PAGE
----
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Two Cats: The Journals of Vincent Tucat, Volume1 by Aaron Kite

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Two Cats: The Journals of Vincent Tucat, Volume1 by Aaron Kite
Ebook Synopsis

Set in the city of Harael, the first in a series based on the character Vincent Tucat.

Politicians are nothing more than a bunch of thieves and crooks, as everyone surely knows. Nowhere is this statement truer than in Harael. It’s a city where citizens are taxed “protection money” by the thieves who rule it, where unauthorized crime is all but nonexistent, and where stealing jewel-encrusted valuables from opulent estates in the dead of night is more about political intrigue and the ability to control your environment than it is about monetary gain ...

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Scars. I shall talk about scars.

Err, write, I suppose ... not “talk” as such.

Damn, I've made a mess of the first page already. This is quite a bit harder than I thought.

When my father wished to “rough up a page” as he called it, he’d leap upon the very first thing he felt like talking about, moving from that subject to the story that he wished to tell. As a child, I didn't understand the need for that device, watching in boyish fascination as he put words to parchment with his cleverly wrought quill, periodically dipping his free hand into the large bowl of drying sand and scattering the  fine mix of granules over the page.

While waiting for the ink of his words to mix with the  sand - heating up and slowly etching the words forever on the fireproof pages of his journal - he would often attempt to teach me some small tidbit of his own writing process before beginning work on his next page.

Sometimes I listened in rapt attention, sometimes I found myself too enthralled by the wisps of smoke curling up from the page to hear a single word he spoke. I do recall him talking about beginning though - that moment when you first set out to put marks on a page, when you realize you have to get over the idea of a large, white sheet of nothing, just sitting there, mocking you.

I didn't quite understand what the big deal was at the time, the simple act of beginning to write. Sitting here now, in his chair, at his desk, I very quickly found myself in perfect understanding of what he tried to tell me that day. I've been sitting here for hours, several candles lit to keep me energized and awake, hand poised over the first page of parchment as if about to write something, yet dramatically failing to do so.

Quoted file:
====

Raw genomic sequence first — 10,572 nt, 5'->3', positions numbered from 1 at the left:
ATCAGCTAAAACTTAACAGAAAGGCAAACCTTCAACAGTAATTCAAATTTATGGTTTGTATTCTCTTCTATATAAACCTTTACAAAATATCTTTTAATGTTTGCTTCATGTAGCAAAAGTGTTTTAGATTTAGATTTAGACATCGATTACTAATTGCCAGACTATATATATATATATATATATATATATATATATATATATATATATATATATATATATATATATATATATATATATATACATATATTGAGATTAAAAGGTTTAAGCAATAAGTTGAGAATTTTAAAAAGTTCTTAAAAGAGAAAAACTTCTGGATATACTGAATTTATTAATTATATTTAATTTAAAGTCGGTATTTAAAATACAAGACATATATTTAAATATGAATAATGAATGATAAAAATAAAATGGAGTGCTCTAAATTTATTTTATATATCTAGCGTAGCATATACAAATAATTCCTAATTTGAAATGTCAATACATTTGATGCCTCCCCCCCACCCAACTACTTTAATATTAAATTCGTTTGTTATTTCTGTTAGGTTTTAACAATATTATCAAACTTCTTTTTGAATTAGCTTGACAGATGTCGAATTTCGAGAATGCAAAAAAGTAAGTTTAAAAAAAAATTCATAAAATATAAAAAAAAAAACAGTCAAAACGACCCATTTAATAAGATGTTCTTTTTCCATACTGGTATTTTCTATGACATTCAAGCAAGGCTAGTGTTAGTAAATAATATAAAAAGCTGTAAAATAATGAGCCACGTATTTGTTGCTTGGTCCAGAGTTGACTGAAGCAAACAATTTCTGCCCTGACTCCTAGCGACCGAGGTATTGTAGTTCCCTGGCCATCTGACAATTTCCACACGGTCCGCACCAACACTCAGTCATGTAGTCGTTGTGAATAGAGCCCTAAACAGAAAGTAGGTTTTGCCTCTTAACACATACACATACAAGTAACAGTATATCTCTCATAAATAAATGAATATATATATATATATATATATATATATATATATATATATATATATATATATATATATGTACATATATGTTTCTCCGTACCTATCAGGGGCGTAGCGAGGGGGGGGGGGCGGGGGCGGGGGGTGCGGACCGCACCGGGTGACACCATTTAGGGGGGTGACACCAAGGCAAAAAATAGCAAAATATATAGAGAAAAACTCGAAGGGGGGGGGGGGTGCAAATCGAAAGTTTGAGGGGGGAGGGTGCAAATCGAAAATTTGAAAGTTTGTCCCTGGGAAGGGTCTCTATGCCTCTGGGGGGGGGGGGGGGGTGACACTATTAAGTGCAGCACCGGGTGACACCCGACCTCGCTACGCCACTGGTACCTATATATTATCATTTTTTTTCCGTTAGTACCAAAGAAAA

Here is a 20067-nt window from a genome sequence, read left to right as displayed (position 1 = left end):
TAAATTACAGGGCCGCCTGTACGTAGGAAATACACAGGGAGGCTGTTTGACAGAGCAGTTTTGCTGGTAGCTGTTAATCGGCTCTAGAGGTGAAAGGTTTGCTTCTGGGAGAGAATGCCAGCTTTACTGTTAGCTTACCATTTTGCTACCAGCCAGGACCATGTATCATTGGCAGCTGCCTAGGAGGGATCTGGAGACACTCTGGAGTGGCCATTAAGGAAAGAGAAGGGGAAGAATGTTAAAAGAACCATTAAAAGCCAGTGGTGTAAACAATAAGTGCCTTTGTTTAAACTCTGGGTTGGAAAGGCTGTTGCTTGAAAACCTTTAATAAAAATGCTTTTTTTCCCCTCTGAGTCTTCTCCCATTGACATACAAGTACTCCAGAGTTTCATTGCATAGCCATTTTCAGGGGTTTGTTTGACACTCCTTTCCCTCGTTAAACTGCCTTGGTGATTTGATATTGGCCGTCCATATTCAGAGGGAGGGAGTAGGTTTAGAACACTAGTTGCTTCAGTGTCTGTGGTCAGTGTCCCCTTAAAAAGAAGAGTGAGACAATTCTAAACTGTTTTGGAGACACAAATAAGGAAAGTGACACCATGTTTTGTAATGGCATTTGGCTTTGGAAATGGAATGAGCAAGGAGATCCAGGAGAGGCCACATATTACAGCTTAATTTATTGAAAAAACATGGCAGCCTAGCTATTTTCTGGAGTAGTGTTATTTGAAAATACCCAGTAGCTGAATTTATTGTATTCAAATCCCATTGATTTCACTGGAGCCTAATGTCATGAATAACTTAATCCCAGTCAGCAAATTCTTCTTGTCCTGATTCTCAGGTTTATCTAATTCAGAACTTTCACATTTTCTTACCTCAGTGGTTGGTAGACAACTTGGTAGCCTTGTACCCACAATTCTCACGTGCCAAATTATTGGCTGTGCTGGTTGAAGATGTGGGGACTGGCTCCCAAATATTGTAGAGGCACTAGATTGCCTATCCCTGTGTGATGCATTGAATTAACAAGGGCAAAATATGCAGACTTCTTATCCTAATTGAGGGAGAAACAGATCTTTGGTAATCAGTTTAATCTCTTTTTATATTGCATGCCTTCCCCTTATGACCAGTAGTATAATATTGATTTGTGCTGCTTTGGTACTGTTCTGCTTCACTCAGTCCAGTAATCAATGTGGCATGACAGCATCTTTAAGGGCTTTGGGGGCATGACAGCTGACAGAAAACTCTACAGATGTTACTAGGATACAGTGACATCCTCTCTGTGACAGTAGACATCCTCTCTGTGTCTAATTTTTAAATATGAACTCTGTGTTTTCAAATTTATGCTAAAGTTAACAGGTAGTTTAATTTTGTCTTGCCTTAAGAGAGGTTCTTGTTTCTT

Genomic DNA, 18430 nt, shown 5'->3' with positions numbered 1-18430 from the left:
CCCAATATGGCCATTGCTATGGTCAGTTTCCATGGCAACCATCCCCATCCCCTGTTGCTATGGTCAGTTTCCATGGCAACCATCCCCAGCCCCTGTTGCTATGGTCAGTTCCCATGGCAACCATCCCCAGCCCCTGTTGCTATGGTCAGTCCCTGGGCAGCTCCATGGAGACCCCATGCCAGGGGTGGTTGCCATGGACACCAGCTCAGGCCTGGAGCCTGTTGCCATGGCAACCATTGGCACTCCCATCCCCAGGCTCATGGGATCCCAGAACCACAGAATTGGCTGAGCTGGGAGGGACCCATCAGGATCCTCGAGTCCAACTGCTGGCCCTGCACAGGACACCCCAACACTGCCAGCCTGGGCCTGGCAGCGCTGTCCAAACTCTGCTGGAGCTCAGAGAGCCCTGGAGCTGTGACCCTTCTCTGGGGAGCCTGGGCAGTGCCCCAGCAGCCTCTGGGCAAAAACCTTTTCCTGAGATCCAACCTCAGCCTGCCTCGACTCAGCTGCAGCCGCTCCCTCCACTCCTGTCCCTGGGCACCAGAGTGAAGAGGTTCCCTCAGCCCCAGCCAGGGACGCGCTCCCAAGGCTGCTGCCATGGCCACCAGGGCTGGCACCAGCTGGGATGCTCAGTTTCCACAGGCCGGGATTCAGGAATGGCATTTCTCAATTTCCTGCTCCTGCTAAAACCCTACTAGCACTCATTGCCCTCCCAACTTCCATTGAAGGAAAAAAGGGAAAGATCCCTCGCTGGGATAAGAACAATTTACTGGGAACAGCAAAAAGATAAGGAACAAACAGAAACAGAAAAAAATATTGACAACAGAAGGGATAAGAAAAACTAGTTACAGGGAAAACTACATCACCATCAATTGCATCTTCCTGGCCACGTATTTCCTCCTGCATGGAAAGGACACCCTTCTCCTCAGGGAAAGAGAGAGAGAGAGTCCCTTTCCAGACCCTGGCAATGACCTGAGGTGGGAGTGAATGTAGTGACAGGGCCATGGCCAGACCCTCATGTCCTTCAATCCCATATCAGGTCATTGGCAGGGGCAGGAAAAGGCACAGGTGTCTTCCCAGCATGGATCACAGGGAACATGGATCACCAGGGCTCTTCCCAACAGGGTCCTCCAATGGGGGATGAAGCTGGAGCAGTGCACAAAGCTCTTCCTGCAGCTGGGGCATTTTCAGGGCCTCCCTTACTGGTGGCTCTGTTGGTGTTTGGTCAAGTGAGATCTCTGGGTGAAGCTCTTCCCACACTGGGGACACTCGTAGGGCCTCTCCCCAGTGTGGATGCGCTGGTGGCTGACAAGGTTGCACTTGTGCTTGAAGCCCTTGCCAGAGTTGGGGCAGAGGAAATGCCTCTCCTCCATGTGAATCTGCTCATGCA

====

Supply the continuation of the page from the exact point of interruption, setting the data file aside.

This is the first journal I've ever undertaken to write my- self, and so many things need to be considered. One thing I've learned from reading my father's eighteen journals, as well as the multitude of others that compose the family library, is that you cannot assume the person who picks up your tome knows everything that you do. You need to give details, pro- vide context for the story you're trying to tell.

Where might this book end up, after all? How much do I need to explain? Does it sit on a shelf beside dozens of other tales written by other Lords, or does it stand alone? Does the person reading it have the context of the other books I've written to lean on? Or has this, the first of my memoirs, been parted from its cousins lining the bookshelves of our family library?

Is it even being read by a fellow resident of my native city, Harael, someone already familiar with our way of life and our customs? Or has it fallen into the hands of a Lord from a far- away land, someone unfamiliar with Thieves’ Rule or the nu- ances of our style of government?

As you stare at your empty page, all of these questions pile up at once, a hundred starving guests clamoring at the en- trance to a great feast, all leaping forward at once and in so doing preventing anyone at all from getting in.

Rather clever metaphor, that.

The only thing I can know for certain is that this book will never be cradled in the arms of a son or daughter of my own. One of the long-term consequences of rose blight, in addition to the patches of white scar tissue, is sterility. Mine shall be the last books ever to bear the proud mark of two cats, one blue and one white, sitting protectively back to back. Vincent Tucat, the very last Lord to wear the crest of my  family's name, the many scars littering my body mutely testifying to that fact.

As I sat here pondering these things, father's words ran through my head. My attention fell upon the scar on the back of my right hand, and I realized how I must begin.

And so I begin with scars. I'm something of an expert, after all.